Tool Tuesday: Maca and Roni Video Series Provides Tons of Context for - MindWing Concepts, Inc.

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Tool Tuesday: Maca and Roni Video Series Provides Tons of Context for Narrative Teaching

February 26, 2024 2 min read

Looking for narrative structure in varied places will yield you many TOOLs! This includes sources such as games, current events, interactive websites, and of course, videos. In this post I want to expand upon the great work of Dr. Anna Vagin, who several years ago co-presented a webinar with Maryellen Moreau on the power of using animations for social and language learning (Play..Pause...SGM, still available for free here).

A quote from this webinar resonates strongly: Jerome Bruner (1986, 1996) referred to narrative thinking as a capacity to “read other minds”; “to make accurate inferences about the motives and intentions of others based on their observable behavior and the social situations in which they act. Narrative thinking is the very process we use to understand the social life around us,” take perspective and to construct situation models.

Maca and Roni image Super Social Learning Spreadsheet These teaching points apply to a series that Dr. Vagin has since championed, that of Maca and Roni, two lab “helpers” who often experience multiple kick-offs per video episode, the playlist to be found here. Dr. Vagin has also created a Super Social Learning Spreadsheet in which she details many categories of social concepts which can be targeted using the videos, with links.

Recently, I have been using the Maca and Roni series in several different therapy contexts:
  • With a high school student, we use the videos along with Story Grammar Marker® with lots of pausing to interpret body language, emotions, plans and other mental states, as well as the connections between physical actions of the characters and consequences they experience.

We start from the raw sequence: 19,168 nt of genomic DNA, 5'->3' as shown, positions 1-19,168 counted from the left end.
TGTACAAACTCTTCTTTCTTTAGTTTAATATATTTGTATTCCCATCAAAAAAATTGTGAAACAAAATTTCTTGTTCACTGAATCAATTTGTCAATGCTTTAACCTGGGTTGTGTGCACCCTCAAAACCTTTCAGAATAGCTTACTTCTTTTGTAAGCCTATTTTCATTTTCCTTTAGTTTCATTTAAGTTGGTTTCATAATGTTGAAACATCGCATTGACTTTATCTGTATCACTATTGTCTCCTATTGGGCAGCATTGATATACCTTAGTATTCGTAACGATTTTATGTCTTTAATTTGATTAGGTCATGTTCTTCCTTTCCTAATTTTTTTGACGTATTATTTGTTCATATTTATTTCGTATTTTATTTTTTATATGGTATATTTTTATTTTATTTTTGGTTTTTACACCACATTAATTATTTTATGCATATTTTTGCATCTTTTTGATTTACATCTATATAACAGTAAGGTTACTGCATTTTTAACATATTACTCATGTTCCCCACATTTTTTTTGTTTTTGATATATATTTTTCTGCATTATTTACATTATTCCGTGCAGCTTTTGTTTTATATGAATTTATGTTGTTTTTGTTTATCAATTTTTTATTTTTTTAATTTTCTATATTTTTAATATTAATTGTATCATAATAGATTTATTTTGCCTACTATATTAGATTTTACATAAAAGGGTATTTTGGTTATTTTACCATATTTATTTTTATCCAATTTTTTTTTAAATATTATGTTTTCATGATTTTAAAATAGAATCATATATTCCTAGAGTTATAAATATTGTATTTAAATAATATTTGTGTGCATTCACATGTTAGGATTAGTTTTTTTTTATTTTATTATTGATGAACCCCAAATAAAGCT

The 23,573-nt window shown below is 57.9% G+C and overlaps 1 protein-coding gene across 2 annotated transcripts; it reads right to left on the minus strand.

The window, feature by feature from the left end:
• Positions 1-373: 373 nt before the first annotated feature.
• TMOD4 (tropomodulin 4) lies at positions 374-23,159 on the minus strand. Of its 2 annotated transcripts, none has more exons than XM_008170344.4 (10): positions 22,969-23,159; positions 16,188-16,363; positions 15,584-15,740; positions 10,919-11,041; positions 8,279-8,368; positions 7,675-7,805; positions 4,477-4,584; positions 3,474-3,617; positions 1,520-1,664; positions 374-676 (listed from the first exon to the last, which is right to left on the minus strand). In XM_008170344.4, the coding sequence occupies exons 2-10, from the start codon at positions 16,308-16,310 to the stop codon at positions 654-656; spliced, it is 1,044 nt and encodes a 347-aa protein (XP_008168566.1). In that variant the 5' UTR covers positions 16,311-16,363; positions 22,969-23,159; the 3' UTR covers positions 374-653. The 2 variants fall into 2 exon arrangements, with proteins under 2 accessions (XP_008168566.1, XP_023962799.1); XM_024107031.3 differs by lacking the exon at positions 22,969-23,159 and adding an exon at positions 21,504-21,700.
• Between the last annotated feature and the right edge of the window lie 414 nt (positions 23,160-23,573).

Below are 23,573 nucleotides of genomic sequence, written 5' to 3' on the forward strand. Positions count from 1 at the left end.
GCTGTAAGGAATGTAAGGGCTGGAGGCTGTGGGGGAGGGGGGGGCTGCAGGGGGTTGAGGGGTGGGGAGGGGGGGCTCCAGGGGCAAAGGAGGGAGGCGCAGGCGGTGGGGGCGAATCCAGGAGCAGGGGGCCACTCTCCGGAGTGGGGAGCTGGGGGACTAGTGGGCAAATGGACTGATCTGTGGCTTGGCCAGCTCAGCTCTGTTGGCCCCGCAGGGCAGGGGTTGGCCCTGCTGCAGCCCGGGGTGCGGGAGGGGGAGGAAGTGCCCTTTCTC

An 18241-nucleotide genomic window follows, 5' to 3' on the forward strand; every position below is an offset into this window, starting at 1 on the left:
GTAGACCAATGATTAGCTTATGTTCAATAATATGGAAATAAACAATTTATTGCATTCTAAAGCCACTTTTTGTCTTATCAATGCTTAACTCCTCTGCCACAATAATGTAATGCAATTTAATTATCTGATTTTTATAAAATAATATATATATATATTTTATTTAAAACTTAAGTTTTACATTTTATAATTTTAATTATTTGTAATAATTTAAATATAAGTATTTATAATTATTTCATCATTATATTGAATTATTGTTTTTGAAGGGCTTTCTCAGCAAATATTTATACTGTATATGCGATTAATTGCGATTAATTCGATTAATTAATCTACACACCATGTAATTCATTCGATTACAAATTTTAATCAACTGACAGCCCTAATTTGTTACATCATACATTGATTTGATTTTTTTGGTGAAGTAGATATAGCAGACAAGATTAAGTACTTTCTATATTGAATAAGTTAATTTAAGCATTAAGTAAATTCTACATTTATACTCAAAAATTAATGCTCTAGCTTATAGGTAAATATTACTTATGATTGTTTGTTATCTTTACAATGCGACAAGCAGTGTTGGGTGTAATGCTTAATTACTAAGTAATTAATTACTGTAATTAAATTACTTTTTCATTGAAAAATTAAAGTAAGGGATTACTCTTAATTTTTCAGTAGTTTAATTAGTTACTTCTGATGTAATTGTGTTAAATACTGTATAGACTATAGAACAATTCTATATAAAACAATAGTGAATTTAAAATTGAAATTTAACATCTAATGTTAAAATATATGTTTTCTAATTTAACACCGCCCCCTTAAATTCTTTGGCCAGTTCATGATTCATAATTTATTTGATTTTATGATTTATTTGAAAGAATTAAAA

• Using Fry Gun, this student benefited from scaffolding to interpret that Maca and Roni’s plans changed. Initially, they wanted to ingest every fried food they could find, but then craved vegetables after a fry gun turned everything into a fried treat.
  • From Jenga, we explored the more complex feeling word of competitive (linkable in the 6 Universal Feelings to angry) and used screenshots to analyze the body language that signaled this emotion.

Image 1

  • Maca and Roni also provide great opportunities to build situational schema around unfamiliar topics—for this student, social media was unfamiliar and we explored how people use it to share their stories in posts or tweets (maybe Xs now?), below from Dr. Albert’s Birthday:

Image 2

  • These stories also provide excellent contexts for scaffolding language about mental states and perspectives using the Critical Thinking Triangle®, this example from the clip Bon Voyage:

Image 3

  • Currently I have recommended these engaging and hilarious videos to a graduate student working with a first-grade client as a “clinical routine” to hone the students’ world schema and narrative interpretation, while she, as a clinician, is taking off with specific narrative teaching strategies.

I hope your “lab” is free of Maca-and-Roni-style, generally avoidable kick-offs this week!

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